Pricing Strategy Franchise formats with COVID-19

In the absolutely unique and challenging situation we find ourselves in, almost the entire business world has been disrupted. Bleak forecasts for the next 18 months are expected, along with changes in the social, political, and economic landscape. However, staying “grounded,” we can say that in the post-lockdown phase, we must think about restarting and, concerning the business world, selling and developing. Leading economic pundits have already reflected on how pricing policies for products and services will change. In this article, I would like to briefly discuss the lever of pricing applied to franchise sales. Yes, because as I always tell everyone seeking advice or information about the franchising world, formats are market offerings that demand understanding and purchase from the demand side.

Considering that pricing is one of the fundamental levers of marketing, what strategies can be adopted to remain attractive to potential franchisees? What changes should we consider? This is because we cannot approach the market as we did before in terms of entry fees, royalties, setup costs, and training.

Bearish strategy

This is the most instinctive and common strategy. Anticipating a decline in purchasing power associated with investment fears (when you have little money, you are more careful about how you spend it), the price lever can be lowered by offering significant discounts on the main economic assets of franchising models such as entry fees and royalties, undoubtedly increasing appeal. But beware. As much as the price can be lowered, attention must be paid to the services promised to affiliates. It is not feasible to support the “network” organization by guaranteeing the same services (or their quality) at a lower cost. So, do we reduce services? Yes, but only if our market positioning allows it. If we want to present ourselves as a “premium brand,” we cannot behave like a “low-cost” one. So be careful!

Diversification strategy

Without diminishing the value of our format (that of the “top of the line”), given that once the price is lowered, it will be difficult to regain ground, we can consider diversifying our pricing. How? By offering a more “affordable” format, a more compact one, or one that may be specialized only in one of our services/products. This way, we do not compromise the “premium” format and still manage to bring something sellable to the market. Although it is an effective strategy, it is important to keep in mind that this way, we distance our “premium format” from ease of development. In this case, we should think of new ways to sell it and, above all, new targets.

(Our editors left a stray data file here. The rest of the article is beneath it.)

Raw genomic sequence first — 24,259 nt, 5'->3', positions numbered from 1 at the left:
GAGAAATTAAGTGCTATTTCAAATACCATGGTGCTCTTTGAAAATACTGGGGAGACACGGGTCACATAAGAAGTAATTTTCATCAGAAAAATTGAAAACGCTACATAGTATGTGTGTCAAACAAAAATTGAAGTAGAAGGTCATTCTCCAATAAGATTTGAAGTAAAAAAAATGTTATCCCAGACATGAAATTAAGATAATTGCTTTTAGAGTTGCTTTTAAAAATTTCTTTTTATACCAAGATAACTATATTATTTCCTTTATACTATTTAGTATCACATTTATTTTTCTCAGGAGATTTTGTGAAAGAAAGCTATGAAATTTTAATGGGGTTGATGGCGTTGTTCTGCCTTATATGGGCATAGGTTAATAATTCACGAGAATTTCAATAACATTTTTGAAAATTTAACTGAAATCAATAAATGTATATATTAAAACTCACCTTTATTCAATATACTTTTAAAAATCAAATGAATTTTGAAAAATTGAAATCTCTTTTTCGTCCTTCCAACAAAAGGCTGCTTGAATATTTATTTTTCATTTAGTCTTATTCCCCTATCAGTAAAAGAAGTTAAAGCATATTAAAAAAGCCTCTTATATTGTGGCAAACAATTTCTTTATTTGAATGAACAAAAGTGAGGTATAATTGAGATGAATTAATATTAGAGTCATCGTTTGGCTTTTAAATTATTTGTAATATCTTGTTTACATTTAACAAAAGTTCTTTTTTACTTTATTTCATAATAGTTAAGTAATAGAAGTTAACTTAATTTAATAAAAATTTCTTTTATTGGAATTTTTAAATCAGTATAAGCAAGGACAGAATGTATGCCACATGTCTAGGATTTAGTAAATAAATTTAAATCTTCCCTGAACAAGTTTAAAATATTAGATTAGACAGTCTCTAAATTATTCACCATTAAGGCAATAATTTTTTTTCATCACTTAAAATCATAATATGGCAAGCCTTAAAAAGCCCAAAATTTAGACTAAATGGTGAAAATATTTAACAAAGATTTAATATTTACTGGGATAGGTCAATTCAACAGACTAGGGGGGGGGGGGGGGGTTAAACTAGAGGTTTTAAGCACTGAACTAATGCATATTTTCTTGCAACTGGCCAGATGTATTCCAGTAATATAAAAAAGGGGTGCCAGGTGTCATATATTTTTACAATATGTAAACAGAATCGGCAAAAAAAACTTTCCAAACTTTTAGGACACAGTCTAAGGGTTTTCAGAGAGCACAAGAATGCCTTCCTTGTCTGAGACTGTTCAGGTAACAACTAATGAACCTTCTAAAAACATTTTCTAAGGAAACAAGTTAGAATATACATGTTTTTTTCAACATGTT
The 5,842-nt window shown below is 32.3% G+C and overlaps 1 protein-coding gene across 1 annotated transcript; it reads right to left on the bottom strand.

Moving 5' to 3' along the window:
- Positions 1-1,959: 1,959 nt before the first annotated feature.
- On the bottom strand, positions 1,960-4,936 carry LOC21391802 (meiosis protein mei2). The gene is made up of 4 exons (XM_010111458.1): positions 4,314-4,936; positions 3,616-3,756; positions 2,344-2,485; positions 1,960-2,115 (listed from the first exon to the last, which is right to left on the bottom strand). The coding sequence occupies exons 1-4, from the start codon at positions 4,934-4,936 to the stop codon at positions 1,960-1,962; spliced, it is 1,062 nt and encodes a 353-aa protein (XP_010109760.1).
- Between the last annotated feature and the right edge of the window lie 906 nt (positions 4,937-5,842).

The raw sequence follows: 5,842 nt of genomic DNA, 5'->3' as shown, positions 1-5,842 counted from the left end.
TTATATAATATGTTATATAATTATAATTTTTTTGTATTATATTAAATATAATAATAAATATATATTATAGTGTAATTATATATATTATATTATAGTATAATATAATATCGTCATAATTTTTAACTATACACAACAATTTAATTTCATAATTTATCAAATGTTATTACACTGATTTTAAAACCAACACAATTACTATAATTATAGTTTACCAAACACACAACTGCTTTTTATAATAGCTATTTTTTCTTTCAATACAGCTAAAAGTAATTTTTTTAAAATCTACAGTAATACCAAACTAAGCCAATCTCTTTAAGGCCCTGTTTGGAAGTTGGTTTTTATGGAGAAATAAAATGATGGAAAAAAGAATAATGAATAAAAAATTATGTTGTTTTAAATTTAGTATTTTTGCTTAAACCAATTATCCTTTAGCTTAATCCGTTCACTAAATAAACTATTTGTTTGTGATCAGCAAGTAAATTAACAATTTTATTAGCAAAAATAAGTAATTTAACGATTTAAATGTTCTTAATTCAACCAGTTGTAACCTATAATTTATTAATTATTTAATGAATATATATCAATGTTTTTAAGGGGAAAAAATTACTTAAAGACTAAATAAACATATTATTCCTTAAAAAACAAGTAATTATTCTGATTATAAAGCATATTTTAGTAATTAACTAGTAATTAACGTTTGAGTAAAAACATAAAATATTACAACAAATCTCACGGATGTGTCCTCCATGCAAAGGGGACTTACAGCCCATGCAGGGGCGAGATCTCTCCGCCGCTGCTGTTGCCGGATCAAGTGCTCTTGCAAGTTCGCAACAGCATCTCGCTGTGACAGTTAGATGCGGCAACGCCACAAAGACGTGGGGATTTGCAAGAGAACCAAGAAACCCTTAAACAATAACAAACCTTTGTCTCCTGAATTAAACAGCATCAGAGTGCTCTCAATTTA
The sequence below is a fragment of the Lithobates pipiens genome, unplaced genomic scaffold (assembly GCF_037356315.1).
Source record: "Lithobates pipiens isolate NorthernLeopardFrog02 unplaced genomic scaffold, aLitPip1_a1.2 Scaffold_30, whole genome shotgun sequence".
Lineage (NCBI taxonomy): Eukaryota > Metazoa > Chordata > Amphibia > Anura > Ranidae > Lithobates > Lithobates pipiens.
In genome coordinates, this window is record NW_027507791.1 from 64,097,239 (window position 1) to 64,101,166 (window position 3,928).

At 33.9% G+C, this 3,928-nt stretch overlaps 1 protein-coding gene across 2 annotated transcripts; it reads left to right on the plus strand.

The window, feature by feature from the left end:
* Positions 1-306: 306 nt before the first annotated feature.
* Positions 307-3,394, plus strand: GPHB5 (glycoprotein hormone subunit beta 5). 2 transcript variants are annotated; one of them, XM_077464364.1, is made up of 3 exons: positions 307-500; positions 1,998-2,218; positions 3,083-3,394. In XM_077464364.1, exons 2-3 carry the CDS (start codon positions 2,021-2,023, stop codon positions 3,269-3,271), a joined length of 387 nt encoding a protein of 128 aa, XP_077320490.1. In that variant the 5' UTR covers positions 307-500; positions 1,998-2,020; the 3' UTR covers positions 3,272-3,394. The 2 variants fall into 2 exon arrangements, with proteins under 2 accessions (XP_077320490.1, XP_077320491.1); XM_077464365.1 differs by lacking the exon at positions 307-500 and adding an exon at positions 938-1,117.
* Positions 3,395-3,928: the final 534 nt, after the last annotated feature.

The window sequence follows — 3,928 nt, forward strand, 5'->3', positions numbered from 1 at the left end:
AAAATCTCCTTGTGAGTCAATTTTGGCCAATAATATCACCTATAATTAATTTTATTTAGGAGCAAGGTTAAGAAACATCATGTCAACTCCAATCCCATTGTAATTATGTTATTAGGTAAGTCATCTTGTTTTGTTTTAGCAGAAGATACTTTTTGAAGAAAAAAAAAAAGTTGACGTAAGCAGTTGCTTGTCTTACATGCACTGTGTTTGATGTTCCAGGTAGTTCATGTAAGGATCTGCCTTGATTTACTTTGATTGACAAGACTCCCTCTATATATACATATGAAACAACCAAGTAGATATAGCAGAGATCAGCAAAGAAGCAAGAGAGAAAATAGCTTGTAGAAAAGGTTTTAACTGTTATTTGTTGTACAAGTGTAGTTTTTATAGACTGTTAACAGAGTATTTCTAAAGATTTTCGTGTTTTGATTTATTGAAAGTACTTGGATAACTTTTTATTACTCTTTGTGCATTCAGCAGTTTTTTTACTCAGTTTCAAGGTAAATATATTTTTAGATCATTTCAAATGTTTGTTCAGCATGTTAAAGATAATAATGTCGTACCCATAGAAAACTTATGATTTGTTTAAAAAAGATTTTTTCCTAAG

Change strategy

What if we didn’t sell the format? What if the goal we want to achieve is not to cash in, but to grow the network despite everything? If we do not want to engage in price wars or create “residual formats,” then we need to reconsider the strategy and create a new one. We have already discussed franchising joint ventures, as well as zero-cost franchising. The strategy of “non-combat” involves presenting ourselves on the market with rethought franchising formulas. An example could be providing a direct operating store on loan (conversion), or bringing the franchisee into the company through a joint venture in exchange for a fee (such as branch rent). This way, it is possible to create tailor-made formulas for each type of interested interlocutor. This would require creativity in negotiations, but it allows us to empathize with the market and respond promptly.

Yes, crisis periods require changes and making the most of necessity. Today more than ever, an accentuated phase of Darwinism is palpable, but as Leopardi said, “even in the last moment of life, one can change their destiny.”

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